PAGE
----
that you could do it. You could take this
top row of the matrix and take the value of
each of those terms times the cofactor-- times
the corresponding cofactor-- and take the sum there. That's one technique. Or you could do
the technique where you rewrite these
first two columns, and then you take the product
of the top to left diagonals, sum those up, and
then subtract out the top right to
the bottom left. I'll do the second
one just so that you can see that you
get the same result. So let's see. The determinant is going
to be equal to-- I'll rewrite all of these
things-- so negative 1, negative 2, 2,
2, 1, 1, 3, 4, 5. And let me now, just to make
it a little bit simpler, rewrite these first two columns. So negative 1,
negative 2, 2, 1, 3, 4. So the determinant
is going to be equal to-- so let
me write this down. So you have negative
1 times 1 times 5. Well that's just going
to be negative 5, taking that product. Then you have negative
2 times 1 times 3. Well that's negative 6. So we'll have negative 6. Or you could say plus
negative 6 there. And then you have
2 times 2 times 4. Well that's just 4 times
4, which is just 16. So we have plus 16. And then we do the top
right to the bottom left. So you have negative
2 times 2 times 5. Well that's negative 4 times 5. So that is negative 20. But we're going to
subtract negative 20. So that's negative 4
times 5, negative 20, but we're going to
subtract negative 20. Obviously that's going to
turn into adding positive 20. Then you have negative 1 times
1 times 4, which is negative 4. But we're going to
subtract these products. We're going to
subtract negative 4. And then you have 2 times
1 times 3, which is 6. But we have to subtract it. So we have subtracting 6. And so this simplifies
to negative 5 minus 6 is negative 11, plus 16
gets us to positive 5. So all of this
simplifies to positive 5. And then we have plus 20 plus 4. Actually, let me do
that green color, so we don't get confused. So we have plus
20 plus 4 minus 6. So what does this get us? 5 plus 20 is 25, plus 4 is
29, minus 6 gets us to 23. So our determinant right
over here is equal to 23. So now we are really
in the home stretch. The inverse of this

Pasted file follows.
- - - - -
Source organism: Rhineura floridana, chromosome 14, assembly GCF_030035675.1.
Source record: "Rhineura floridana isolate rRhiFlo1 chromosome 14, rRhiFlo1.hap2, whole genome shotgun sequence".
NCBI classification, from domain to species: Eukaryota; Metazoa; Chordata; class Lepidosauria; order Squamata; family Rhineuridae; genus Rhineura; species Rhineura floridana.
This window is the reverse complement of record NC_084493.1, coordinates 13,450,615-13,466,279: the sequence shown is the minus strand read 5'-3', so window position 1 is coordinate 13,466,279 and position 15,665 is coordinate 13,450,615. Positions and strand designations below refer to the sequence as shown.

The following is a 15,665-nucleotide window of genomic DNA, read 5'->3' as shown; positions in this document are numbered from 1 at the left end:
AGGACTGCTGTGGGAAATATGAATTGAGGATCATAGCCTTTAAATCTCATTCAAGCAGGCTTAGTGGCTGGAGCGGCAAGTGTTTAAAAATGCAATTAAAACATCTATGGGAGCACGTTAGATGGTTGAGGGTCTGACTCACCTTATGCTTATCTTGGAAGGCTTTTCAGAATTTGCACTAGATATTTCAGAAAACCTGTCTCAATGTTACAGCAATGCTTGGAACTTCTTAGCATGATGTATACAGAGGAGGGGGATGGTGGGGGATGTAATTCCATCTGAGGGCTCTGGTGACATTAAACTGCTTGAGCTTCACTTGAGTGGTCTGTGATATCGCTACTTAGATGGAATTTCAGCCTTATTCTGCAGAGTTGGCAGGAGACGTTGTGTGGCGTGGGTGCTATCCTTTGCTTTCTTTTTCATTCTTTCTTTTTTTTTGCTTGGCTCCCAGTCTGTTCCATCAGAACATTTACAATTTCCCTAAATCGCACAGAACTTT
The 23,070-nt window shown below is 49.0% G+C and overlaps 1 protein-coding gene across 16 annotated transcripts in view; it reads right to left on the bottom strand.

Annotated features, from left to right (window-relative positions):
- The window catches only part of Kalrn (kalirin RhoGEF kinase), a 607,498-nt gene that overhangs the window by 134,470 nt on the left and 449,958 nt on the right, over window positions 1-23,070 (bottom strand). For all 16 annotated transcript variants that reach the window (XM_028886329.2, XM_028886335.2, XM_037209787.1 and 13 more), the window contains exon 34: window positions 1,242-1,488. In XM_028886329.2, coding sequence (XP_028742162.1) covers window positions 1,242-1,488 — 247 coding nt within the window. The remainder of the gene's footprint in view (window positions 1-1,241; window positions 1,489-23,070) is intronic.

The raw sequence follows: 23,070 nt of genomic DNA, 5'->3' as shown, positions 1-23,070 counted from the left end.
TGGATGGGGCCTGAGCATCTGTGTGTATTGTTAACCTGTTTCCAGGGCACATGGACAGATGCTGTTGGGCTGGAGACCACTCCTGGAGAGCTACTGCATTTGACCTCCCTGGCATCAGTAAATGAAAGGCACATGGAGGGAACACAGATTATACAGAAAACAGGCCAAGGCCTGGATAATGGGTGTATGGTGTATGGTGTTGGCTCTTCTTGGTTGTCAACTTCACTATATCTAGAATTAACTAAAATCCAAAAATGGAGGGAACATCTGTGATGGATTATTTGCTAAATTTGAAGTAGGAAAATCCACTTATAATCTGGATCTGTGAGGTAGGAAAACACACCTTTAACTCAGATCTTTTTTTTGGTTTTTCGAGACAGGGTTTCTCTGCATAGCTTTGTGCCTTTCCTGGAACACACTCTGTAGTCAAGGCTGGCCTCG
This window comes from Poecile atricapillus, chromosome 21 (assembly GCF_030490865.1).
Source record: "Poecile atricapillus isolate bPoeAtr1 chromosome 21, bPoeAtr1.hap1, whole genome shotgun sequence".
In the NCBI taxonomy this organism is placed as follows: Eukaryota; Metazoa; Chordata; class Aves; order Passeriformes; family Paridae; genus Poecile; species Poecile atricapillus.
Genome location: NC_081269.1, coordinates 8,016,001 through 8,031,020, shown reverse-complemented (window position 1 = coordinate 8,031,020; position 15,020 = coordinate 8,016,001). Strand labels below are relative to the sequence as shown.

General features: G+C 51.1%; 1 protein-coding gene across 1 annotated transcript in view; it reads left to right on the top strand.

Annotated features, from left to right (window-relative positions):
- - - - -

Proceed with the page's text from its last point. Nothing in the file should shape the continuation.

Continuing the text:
matrix is going to be 1 over our determinant
times the transpose of this cofactor matrix. And the transpose of
the cofactor matrix is called the adjugate. So let's do that. So let's write
the adjugate here. This is the drum roll. We're really in
the home stretch. C inverse is equal to
1 over the determinant, so it's equal to 1/23,
times the adjugate of C. And so this is going to be equal
to 1/23 times the transpose of our cofactor matrix. So we have our cofactor
matrix right over here. So each row now
becomes a column. So this row now
becomes a column. So it becomes 1, negative 7,
5 becomes the first column. The second row becomes
the second column-- 18, negative 11, negative 2. And then finally, the third
row becomes the third column. You have negative 4, 5, and 3. And now we just
have to multiply, or you could say divide, each of
these by 23, and we are there. So this is the inverse of
our original matrix C, home stretch. 1 divided by 23 is just 1/23. Then you have 18/23. Actually, let me give myself
a little bit more real estate to do this in. So there we go. So 1 divided by 23-- 1/23,
18/23, negative 4/23, negative 7/23, negative 11/23,
5/23, 5/23, negative 2/23. And then finally,
assuming we haven't made any careless mistakes,
which would shock me if we haven't, we get to 3/23. And we are done. We have successfully inverted
a three-by-three matrix. Once again, something I
strongly believe better done by a computer and
probably should not be part of a typical Algebra
2 curriculum, because it tends to be displayed in a,
non-contextual way.